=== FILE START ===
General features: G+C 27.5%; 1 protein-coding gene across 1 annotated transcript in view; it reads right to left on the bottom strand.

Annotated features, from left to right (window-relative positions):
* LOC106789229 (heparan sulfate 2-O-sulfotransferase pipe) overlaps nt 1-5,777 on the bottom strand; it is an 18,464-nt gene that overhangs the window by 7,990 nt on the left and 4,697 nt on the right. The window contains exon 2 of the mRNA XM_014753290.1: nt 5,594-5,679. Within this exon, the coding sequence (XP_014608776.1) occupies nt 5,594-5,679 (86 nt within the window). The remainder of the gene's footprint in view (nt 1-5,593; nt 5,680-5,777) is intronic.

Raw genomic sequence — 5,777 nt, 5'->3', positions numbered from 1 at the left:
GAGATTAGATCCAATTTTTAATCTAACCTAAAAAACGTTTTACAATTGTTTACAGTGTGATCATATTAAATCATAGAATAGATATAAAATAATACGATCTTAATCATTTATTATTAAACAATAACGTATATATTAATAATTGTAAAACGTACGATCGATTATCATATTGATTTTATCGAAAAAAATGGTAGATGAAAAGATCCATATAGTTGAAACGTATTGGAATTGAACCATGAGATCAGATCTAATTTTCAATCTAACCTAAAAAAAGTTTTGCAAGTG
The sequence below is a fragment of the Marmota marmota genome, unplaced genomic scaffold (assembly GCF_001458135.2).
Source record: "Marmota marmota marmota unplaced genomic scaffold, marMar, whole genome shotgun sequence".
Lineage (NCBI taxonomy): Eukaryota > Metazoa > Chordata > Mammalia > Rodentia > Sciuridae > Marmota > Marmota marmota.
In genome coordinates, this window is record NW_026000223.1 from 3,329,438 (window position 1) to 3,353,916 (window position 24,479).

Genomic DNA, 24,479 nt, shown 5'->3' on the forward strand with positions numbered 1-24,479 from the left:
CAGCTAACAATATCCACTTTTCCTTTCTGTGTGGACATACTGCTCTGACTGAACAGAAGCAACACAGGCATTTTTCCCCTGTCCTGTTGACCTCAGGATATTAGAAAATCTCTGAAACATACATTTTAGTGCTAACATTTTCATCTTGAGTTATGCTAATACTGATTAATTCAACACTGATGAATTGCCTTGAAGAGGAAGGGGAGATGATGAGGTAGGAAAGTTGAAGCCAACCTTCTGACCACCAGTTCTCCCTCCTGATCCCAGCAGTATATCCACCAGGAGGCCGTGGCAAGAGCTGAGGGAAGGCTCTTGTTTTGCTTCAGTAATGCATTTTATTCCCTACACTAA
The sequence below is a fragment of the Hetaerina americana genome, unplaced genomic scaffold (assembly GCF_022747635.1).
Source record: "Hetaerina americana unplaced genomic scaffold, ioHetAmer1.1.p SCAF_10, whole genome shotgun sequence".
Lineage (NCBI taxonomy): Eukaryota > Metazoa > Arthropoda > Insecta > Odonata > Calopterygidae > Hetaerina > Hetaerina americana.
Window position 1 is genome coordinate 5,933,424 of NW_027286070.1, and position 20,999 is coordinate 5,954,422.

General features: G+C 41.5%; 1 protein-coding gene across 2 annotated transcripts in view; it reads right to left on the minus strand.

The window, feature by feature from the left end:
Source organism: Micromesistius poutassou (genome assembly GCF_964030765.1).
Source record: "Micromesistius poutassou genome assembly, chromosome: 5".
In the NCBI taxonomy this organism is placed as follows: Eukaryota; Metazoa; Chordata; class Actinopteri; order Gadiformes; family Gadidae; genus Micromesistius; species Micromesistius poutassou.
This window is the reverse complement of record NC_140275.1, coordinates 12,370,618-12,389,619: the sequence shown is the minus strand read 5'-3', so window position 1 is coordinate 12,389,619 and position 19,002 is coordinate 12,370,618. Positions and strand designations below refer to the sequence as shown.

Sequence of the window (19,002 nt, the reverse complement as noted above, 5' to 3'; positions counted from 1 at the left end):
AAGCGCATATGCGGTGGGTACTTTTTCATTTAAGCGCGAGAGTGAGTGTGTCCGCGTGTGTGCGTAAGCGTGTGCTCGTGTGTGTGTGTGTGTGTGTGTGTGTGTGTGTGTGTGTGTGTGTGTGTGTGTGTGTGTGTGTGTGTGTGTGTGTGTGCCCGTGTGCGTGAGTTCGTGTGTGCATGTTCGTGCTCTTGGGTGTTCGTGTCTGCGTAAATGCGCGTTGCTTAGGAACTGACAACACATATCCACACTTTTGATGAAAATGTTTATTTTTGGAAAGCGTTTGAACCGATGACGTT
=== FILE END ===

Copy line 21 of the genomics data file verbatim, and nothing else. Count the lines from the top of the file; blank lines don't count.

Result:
This window is the reverse complement of record NC_140275.1, coordinates 12,370,618-12,389,619: the sequence shown is the minus strand read 5'-3', so window position 1 is coordinate 12,389,619 and position 19,002 is coordinate 12,370,618. Positions and strand designations below refer to the sequence as shown.